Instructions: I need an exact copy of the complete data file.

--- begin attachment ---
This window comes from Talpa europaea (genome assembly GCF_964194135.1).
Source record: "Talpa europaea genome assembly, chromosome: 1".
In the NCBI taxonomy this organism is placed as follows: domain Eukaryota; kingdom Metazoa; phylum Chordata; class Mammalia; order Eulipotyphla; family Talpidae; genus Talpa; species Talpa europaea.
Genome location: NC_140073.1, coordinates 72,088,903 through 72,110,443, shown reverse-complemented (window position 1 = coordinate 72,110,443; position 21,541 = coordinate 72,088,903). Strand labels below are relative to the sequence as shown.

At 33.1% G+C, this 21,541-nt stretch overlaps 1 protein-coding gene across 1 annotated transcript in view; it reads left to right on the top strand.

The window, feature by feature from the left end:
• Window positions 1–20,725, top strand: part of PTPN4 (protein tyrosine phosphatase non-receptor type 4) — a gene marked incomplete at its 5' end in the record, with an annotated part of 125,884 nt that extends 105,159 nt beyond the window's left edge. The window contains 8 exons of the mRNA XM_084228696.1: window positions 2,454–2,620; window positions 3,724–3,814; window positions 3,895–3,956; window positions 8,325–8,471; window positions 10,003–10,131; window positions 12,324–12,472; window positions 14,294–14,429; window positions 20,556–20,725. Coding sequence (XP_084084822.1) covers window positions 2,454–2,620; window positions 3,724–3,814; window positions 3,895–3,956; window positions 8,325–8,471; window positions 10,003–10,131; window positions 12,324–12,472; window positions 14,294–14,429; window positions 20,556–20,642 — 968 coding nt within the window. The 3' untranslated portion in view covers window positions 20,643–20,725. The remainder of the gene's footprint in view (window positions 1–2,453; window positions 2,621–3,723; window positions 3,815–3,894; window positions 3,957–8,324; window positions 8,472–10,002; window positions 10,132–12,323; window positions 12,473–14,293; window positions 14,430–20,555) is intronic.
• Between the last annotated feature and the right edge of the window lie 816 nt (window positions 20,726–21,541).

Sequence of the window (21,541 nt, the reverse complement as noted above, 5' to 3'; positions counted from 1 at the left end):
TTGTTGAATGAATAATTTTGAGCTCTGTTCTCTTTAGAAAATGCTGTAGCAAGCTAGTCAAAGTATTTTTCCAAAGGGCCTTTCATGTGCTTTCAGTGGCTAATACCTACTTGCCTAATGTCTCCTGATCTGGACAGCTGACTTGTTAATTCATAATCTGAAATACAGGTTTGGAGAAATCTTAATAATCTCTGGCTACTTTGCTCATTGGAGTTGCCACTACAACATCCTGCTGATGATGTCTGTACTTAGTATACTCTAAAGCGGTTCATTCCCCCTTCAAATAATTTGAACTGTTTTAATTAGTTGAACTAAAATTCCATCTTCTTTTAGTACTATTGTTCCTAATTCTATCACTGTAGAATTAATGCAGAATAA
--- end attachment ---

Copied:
This window comes from Talpa europaea (genome assembly GCF_964194135.1).
Source record: "Talpa europaea genome assembly, chromosome: 1".
In the NCBI taxonomy this organism is placed as follows: domain Eukaryota; kingdom Metazoa; phylum Chordata; class Mammalia; order Eulipotyphla; family Talpidae; genus Talpa; species Talpa europaea.
Genome location: NC_140073.1, coordinates 72,088,903 through 72,110,443, shown reverse-complemented (window position 1 = coordinate 72,110,443; position 21,541 = coordinate 72,088,903). Strand labels below are relative to the sequence as shown.

At 33.1% G+C, this 21,541-nt stretch overlaps 1 protein-coding gene across 1 annotated transcript in view; it reads left to right on the top strand.

The window, feature by feature from the left end:
• Window positions 1–20,725, top strand: part of PTPN4 (protein tyrosine phosphatase non-receptor type 4) — a gene marked incomplete at its 5' end in the record, with an annotated part of 125,884 nt that extends 105,159 nt beyond the window's left edge. The window contains 8 exons of the mRNA XM_084228696.1: window positions 2,454–2,620; window positions 3,724–3,814; window positions 3,895–3,956; window positions 8,325–8,471; window positions 10,003–10,131; window positions 12,324–12,472; window positions 14,294–14,429; window positions 20,556–20,725. Coding sequence (XP_084084822.1) covers window positions 2,454–2,620; window positions 3,724–3,814; window positions 3,895–3,956; window positions 8,325–8,471; window positions 10,003–10,131; window positions 12,324–12,472; window positions 14,294–14,429; window positions 20,556–20,642 — 968 coding nt within the window. The 3' untranslated portion in view covers window positions 20,643–20,725. The remainder of the gene's footprint in view (window positions 1–2,453; window positions 2,621–3,723; window positions 3,815–3,894; window positions 3,957–8,324; window positions 8,472–10,002; window positions 10,132–12,323; window positions 12,473–14,293; window positions 14,430–20,555) is intronic.
• Between the last annotated feature and the right edge of the window lie 816 nt (window positions 20,726–21,541).

Sequence of the window (21,541 nt, the reverse complement as noted above, 5' to 3'; positions counted from 1 at the left end):
TTGTTGAATGAATAATTTTGAGCTCTGTTCTCTTTAGAAAATGCTGTAGCAAGCTAGTCAAAGTATTTTTCCAAAGGGCCTTTCATGTGCTTTCAGTGGCTAATACCTACTTGCCTAATGTCTCCTGATCTGGACAGCTGACTTGTTAATTCATAATCTGAAATACAGGTTTGGAGAAATCTTAATAATCTCTGGCTACTTTGCTCATTGGAGTTGCCACTACAACATCCTGCTGATGATGTCTGTACTTAGTATACTCTAAAGCGGTTCATTCCCCCTTCAAATAATTTGAACTGTTTTAATTAGTTGAACTAAAATTCCATCTTCTTTTAGTACTATTGTTCCTAATTCTATCACTGTAGAATTAATGCAGAATAA